With the end of the year fast approaching, many of our clients are starting to contact us to help them conduct their various year end reviews/audits, one of the most important of which is the employer-employee audit. The following are some of the basic things you should have on your employer-employee review list:
Employment contracts. Do you have a written contract with every single one of your employees, including part-time employees? Are all of your employment contracts current?
Employer rules and regulations (aka employee handbook). Do you have a set of rules and regulations? More importantly, does what you have work for China? Has it been made available to all your employees? Have your employees signed a receipt proving they actually received it?
Dispatched employees. Are you in compliance with the labor dispatch laws? Do you have more dispatched workers than the statutory maximum? Are you using dispatched workers for positions that should be filled by a regular employee? Are you using dispatched workers when you could directly hire them as your own employees?
Female employees, especially those who are pregnant or nursing. Are you providing the labor protections and conditions required under relevant laws? Are you providing maternity leave in accordance with the law?
Working time, rest and vacation days. Have you made arrangements so your employees can take their vacation days? Are you making sure your employees who are designated to work under the standard working hours system do not exceed their standard working time? Are you making sure that whenever it is necessary to incur overtime, the employees follow your internal procedure and you pay the employees for their overtime? Are you current on the alternate working hours system renewal? Are you giving your employees on these systems enough rest and due consideration to their health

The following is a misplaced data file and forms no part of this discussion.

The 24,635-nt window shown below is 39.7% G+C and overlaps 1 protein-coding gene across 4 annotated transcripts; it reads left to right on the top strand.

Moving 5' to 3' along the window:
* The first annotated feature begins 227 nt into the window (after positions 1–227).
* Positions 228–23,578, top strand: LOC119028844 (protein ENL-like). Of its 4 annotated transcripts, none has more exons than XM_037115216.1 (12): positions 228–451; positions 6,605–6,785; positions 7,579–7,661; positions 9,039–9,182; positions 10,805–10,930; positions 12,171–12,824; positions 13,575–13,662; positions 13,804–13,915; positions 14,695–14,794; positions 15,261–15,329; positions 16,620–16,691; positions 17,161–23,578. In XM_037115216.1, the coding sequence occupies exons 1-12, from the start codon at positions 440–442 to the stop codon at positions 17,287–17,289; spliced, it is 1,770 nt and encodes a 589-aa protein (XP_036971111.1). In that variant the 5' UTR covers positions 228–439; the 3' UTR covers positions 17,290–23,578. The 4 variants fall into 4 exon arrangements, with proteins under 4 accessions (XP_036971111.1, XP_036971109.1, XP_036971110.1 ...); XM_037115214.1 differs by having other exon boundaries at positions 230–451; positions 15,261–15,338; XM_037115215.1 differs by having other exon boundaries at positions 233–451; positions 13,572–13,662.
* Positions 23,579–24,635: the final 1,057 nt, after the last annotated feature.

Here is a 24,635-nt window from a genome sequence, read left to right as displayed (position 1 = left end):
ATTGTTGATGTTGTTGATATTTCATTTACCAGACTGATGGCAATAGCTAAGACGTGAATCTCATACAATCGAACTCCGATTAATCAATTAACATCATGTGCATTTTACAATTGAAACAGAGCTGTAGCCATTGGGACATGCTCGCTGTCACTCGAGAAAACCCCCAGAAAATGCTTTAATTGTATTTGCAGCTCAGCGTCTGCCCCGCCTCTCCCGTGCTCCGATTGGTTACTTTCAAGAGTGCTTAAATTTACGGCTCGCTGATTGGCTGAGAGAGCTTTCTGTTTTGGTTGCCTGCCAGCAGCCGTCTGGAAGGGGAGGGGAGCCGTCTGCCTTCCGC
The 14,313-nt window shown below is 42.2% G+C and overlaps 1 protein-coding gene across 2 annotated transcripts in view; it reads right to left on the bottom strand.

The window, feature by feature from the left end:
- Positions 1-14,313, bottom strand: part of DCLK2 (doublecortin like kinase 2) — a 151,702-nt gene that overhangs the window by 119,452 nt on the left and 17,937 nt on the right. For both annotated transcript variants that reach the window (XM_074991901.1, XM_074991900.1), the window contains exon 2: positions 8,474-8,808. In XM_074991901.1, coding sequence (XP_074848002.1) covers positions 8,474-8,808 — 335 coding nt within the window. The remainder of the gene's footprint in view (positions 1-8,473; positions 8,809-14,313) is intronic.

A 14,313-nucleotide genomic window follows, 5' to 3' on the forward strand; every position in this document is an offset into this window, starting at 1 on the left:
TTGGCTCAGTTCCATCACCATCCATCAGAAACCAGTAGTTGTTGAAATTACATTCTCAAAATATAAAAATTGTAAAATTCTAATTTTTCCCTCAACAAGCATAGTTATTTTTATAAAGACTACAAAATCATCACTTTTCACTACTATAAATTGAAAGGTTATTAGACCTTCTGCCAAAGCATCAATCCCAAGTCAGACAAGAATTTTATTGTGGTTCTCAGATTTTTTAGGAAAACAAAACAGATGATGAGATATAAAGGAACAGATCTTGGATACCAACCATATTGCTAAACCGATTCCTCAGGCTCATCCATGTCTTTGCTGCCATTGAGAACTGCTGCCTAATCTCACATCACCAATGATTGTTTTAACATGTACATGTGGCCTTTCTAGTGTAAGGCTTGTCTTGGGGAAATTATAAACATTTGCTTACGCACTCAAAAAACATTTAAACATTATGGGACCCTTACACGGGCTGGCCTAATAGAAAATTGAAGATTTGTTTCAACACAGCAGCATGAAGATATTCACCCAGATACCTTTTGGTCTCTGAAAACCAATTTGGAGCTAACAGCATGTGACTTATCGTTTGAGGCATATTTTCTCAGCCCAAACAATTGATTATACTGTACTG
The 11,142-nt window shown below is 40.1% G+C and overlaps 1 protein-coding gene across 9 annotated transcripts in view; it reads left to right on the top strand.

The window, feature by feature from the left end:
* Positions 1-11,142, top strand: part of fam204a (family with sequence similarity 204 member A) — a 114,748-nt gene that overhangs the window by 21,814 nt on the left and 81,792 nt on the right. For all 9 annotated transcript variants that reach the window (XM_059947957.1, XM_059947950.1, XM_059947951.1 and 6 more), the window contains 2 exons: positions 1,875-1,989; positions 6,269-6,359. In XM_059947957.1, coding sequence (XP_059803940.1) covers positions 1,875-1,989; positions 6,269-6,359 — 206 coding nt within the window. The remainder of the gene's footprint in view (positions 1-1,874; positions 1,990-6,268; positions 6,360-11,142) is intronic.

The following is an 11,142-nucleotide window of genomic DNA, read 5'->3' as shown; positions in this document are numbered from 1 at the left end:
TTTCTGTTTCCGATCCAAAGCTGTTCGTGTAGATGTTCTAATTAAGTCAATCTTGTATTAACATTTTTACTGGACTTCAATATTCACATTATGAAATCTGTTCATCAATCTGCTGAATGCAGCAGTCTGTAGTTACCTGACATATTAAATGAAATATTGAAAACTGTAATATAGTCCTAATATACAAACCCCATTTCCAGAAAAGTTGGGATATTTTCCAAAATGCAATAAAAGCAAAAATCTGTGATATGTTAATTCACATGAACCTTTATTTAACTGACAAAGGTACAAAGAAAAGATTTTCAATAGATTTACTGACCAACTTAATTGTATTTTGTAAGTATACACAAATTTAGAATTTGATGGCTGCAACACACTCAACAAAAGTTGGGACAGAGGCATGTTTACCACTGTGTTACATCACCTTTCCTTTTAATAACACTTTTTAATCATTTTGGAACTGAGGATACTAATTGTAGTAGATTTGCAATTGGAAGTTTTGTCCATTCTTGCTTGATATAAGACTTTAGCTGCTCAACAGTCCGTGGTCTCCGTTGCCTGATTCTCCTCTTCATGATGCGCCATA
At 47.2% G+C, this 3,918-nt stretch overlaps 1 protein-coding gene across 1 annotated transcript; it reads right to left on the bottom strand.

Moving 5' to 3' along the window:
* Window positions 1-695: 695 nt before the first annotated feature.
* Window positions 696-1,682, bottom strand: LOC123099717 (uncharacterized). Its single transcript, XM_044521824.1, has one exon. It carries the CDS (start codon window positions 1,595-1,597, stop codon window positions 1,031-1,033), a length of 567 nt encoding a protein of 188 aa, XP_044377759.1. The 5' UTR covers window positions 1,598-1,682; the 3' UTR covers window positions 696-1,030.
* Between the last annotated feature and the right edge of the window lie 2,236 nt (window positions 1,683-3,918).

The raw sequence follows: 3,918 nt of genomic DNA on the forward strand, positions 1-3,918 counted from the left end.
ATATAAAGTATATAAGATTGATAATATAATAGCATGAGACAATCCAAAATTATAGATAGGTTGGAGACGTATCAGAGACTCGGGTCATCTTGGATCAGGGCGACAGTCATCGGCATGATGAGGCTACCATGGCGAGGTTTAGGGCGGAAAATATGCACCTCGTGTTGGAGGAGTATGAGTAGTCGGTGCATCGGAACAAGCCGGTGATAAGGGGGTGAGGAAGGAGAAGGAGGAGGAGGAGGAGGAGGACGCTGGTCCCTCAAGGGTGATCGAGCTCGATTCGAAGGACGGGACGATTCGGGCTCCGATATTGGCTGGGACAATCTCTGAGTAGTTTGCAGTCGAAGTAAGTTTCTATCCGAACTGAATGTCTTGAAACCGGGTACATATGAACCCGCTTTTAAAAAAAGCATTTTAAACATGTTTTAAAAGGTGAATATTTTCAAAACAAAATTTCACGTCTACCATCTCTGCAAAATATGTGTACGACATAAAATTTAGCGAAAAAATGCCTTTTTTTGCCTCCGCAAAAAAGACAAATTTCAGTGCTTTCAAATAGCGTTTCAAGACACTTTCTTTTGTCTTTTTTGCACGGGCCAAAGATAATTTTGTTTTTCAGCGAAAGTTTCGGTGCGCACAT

Employee compensation. Are you meeting the minimum wage requirements? Note that several provinces and cities, including Shanghai, Jiangsu, Chongqing recently raised their minimum wage standards. Are you paying your employees on time? When you withhold payment from an employee, do you explain the reasons to the employee and document the situation so you will be able to show your action was reasonable and lawful?
Social insurance contributions. Are you making all mandatory social insurance contributions? In places where employers are required to make contributions for expats, are you paying into the expats’ social insurance accounts or have you otherwise made arrangements in the employee’s contract (provided it’s permissible in your locale)? The good news is that China is going to modify the base for social insurance contributions, which will ease the burden on employers. The bad news is that many of the companies we review are in compliance with applicable rules on this.
Employee non-competes. Do you have signed employee non-competes from all of your employees who might harm you by competing with you? What about non-solicitation agreements?
Employee terminations. Are you handling all of your employee terminations according to law? Do you document your employee terminations? Do you timely transfer your terminated employees’ files and social insurance accounts?
We will be discussing the practical aspects of Chinese law and how it impacts business there. We will be telling you what works and what does not and what you as a businessperson can do to use the law to your advantage. Our aim is to assist businesses already in China or planning to go into China, not to break new ground in legal theory or policy.